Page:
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3 resolutions for the new tax year

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The new tax year has arrived, and with it, a new set of allowances and subscriptions. If March involved the usual last-minute scramble to pay into your pension and ISA, you might be keen to avoid that same rush next year.

Putting a plan in place now will allow you to think about what you want from the year ahead, and how best to achieve these goals.

This might mean putting money aside regularly throughout the year.

Not only could a more measured approach prove less stressful, but it might also benefit you financially.

Here are three resolutions to help you make the most out of the new tax year.

1. Get to grips with your allowances now

In his March Budget, chancellor Rishi Sunak announced several changes to allowances and taxes, as well as some freezes. While some take effect this year, others won’t apply straight away.

Understanding which allowances apply to you will help you think about how to manage your contributions during the year ahead. Avoiding a last-minute rush can also help you make informed decisions and avoid mistakes.

Here are some allowances to consider.

Pension Annual Allowance

The pension Annual Allowance for the 2021/22 tax year is £40,000. This is the amount you can pay into your pension while still benefiting from tax relief.

Be aware, though, that other allowances might apply.

You could trigger the Money Purchase Annual Allowance (MPAA) if you access taxable defined contribution (DC) pension benefits. The pension tapers could apply if your “adjusted income” is higher than £240,000 and your “threshold income” exceeds £200,000.

Speak to us if you’re unsure of the pension allowance that applies to you.

Lifetime Allowance (LTA)

Experts expected an LTA announcement in the Budget. Rather than the predicted rise in line with the consumer price index (CPI), however, the chancellor froze the allowance at its current amount of £1,073,100.

Exceeding the LTA could cost as much as 55% of the excess amount – if you take that excess as a lump sum – so being aware of your current position in relation to the LTA is crucial.

ISA allowance

The ISA allowance remains at £20,000 for the 2021/22 tax year. This is split between all ISAs you hold.

Think about how you might split your ISA subscriptions across any Cash ISAs and Stocks and Shares ISAs you hold, to make the most of their tax efficiencies.

2. Spread your contributions to take advantage of interest and compounding

If you can afford to make pension or ISA contributions at the start of the tax year, or even regularly throughout it, you could see financial benefits by the end of the tax year.

Pensions and ISAs are both tax-efficient. You receive tax relief on your pension contributions, don’t pay tax on the interest you earn in a Cash ISA, and gains you make on investments in a Stocks and Shares ISA are free of both Income Tax and Capital Gains Tax (CGT).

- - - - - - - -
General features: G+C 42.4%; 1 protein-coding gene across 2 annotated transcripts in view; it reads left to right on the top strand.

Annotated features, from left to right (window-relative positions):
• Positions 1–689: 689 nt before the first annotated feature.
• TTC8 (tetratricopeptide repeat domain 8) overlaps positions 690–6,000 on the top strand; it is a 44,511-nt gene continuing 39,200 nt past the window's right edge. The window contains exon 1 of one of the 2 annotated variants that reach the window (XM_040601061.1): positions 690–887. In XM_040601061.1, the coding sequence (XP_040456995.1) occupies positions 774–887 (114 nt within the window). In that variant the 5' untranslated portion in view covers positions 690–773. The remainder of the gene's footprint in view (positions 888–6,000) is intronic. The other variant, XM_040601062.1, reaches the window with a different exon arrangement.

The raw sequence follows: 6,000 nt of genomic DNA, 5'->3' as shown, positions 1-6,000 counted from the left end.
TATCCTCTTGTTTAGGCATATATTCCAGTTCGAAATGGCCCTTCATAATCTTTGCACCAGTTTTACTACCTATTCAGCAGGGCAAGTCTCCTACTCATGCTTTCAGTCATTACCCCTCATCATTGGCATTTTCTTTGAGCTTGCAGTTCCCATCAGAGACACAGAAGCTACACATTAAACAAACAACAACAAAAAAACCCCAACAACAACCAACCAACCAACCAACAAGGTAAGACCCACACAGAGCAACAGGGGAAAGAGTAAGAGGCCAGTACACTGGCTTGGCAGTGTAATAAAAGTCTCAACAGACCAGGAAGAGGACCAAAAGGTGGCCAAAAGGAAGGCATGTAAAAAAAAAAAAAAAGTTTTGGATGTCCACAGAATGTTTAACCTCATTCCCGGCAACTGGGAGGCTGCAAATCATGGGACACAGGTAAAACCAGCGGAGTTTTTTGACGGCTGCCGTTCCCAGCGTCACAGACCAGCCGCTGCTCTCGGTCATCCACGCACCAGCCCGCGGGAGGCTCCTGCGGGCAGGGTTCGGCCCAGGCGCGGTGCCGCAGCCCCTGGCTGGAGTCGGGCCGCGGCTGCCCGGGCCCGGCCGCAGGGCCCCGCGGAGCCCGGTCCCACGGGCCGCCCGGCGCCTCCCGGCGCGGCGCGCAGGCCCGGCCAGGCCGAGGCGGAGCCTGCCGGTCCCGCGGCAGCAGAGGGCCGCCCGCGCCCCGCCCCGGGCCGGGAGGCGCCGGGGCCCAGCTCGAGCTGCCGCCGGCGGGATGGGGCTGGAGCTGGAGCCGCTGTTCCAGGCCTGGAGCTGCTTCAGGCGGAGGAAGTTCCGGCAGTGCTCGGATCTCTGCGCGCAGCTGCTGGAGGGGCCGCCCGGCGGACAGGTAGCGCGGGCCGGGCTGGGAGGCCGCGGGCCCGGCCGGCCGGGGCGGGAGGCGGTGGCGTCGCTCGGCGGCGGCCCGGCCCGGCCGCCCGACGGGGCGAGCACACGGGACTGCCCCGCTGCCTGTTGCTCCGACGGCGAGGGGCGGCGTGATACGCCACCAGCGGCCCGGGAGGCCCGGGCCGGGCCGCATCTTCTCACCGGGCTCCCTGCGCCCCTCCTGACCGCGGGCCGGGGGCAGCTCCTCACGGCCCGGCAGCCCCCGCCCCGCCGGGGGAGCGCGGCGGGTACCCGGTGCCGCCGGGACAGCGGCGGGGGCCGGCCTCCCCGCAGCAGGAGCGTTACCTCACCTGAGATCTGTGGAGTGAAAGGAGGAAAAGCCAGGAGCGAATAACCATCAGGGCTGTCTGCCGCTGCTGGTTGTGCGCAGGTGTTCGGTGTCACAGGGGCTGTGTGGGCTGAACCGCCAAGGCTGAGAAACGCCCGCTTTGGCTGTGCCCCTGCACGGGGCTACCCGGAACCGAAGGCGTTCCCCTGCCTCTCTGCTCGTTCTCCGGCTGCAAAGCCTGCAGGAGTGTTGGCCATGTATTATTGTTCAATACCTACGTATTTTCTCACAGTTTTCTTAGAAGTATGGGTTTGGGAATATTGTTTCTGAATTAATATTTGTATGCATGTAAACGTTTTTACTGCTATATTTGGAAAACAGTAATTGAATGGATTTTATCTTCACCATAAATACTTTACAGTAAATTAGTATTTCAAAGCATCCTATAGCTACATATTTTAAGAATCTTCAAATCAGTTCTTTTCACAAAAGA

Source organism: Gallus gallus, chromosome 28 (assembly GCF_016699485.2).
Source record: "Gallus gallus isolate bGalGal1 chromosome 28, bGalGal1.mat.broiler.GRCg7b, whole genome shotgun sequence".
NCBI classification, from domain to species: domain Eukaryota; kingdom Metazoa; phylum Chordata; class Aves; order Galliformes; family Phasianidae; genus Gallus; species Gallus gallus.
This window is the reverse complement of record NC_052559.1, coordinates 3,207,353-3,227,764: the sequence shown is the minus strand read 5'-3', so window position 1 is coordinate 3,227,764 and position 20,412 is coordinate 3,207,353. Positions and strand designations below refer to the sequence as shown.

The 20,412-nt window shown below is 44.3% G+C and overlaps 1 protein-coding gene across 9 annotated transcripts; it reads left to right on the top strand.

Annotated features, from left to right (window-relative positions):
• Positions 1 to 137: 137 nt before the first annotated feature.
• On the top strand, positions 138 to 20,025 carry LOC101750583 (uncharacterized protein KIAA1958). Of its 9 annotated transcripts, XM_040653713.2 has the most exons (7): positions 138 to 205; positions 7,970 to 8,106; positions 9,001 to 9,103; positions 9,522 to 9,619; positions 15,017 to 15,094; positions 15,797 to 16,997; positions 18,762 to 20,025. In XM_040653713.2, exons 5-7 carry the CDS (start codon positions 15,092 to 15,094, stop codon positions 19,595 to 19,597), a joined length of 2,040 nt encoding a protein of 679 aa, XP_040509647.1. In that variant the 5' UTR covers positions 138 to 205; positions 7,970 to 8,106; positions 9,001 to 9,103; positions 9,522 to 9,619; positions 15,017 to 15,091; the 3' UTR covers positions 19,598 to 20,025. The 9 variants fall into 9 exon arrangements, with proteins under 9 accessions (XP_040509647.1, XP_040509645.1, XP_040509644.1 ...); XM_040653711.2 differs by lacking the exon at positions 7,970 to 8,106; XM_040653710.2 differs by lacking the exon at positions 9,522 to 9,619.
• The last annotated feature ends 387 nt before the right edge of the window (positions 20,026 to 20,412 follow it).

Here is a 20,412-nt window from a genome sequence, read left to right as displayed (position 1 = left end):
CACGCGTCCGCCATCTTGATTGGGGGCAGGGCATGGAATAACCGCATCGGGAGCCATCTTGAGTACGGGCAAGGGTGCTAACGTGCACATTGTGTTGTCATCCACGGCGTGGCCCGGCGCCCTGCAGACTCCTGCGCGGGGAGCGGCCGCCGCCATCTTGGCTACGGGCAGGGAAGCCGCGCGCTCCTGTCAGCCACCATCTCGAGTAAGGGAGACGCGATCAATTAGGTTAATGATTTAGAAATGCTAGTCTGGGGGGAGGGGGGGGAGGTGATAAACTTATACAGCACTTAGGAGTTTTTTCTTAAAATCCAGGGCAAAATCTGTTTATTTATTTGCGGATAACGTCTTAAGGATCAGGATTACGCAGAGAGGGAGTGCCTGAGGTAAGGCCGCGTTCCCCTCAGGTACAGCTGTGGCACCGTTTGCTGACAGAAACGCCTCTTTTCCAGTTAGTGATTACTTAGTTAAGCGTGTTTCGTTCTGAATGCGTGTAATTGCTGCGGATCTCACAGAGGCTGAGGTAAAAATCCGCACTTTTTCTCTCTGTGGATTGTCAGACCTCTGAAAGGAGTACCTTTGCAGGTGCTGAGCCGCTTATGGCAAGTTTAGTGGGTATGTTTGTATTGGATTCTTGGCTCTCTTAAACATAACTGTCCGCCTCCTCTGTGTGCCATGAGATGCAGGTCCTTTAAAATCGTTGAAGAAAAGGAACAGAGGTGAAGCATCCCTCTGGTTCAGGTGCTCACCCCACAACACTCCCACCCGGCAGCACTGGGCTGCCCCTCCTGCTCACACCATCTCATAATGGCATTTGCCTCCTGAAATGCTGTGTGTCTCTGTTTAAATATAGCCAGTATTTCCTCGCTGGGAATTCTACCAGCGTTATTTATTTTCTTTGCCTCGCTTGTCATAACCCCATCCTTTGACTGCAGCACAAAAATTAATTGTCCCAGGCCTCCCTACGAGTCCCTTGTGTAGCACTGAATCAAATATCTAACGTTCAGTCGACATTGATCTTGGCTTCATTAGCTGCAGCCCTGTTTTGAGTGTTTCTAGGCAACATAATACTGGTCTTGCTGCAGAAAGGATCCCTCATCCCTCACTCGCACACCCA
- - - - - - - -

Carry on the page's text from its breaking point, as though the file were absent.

The sooner you increase the funds held in these products the longer you can take advantage of these efficiencies. You could enjoy a higher interest payment over the year, and benefit from the effects of compounding.

Let’s say you earn 5% interest on £10,000. You would receive £500 interest in year one. In year two, however, you would receive 5% on the cumulative total of £10,500. Your interest in year two would be £525.

The extra £25 in this example might not seem like a huge amount, but on a larger fund – and further compounded over time – it could make a massive difference to the size of your investment.

3. Avoid last-minute decisions and potential mistakes

Understanding your allowances and making plans early puts you in control. You can budget for the year, making affordable contributions that maximise tax efficiencies and ensure you don’t miss out come tax year-end.

Avoiding a last-minute panic could also prevent you from making mistakes, such as over-subscribing to an ISA, for example. You also won’t need to worry about potential delays in March when providers become overloaded with requests.

The financial decisions you make should be aligned with your long-term financial goals. Not needing to rush these decisions means that you stand the best chance of making the right ones.

Get in touch

Speak to Hartsfield early in the year and we can help you put together a financial plan that makes the most of the savings and investment products you hold. This puts you firmly in control, allowing you to think about your goals and understand how you will achieve them.

Please get in touch and find out how our team of expert financial planners can help you.

Please note

The value of your investments (and any income from them) can go down as well as up and you may not get back the full amount you invested. Past performance is not a reliable indicator of future performance. Investments should be considered over the longer term and should fit in with your overall attitude to risk and financial circumstances.

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